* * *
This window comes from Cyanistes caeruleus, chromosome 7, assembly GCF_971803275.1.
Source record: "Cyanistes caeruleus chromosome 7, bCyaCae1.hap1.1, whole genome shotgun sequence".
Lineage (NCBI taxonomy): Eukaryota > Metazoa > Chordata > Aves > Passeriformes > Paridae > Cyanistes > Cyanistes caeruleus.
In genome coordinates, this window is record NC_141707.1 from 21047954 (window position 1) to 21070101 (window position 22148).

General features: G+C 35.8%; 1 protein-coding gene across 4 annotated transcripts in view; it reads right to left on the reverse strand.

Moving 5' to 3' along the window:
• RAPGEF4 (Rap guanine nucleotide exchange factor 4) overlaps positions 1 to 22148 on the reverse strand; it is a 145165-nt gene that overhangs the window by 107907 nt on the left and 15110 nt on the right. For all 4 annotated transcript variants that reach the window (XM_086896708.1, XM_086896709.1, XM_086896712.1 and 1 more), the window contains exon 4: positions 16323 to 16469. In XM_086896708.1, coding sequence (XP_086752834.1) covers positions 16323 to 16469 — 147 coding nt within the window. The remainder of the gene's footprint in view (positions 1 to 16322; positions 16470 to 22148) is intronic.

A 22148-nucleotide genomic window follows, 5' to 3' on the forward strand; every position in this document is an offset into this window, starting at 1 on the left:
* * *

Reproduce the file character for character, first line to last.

This window comes from Cyanistes caeruleus, chromosome 7, assembly GCF_971803275.1.
Source record: "Cyanistes caeruleus chromosome 7, bCyaCae1.hap1.1, whole genome shotgun sequence".
Lineage (NCBI taxonomy): Eukaryota > Metazoa > Chordata > Aves > Passeriformes > Paridae > Cyanistes > Cyanistes caeruleus.
In genome coordinates, this window is record NC_141707.1 from 21047954 (window position 1) to 21070101 (window position 22148).

General features: G+C 35.8%; 1 protein-coding gene across 4 annotated transcripts in view; it reads right to left on the reverse strand.

Moving 5' to 3' along the window:
• RAPGEF4 (Rap guanine nucleotide exchange factor 4) overlaps positions 1 to 22148 on the reverse strand; it is a 145165-nt gene that overhangs the window by 107907 nt on the left and 15110 nt on the right. For all 4 annotated transcript variants that reach the window (XM_086896708.1, XM_086896709.1, XM_086896712.1 and 1 more), the window contains exon 4: positions 16323 to 16469. In XM_086896708.1, coding sequence (XP_086752834.1) covers positions 16323 to 16469 — 147 coding nt within the window. The remainder of the gene's footprint in view (positions 1 to 16322; positions 16470 to 22148) is intronic.

A 22148-nucleotide genomic window follows, 5' to 3' on the forward strand; every position in this document is an offset into this window, starting at 1 on the left: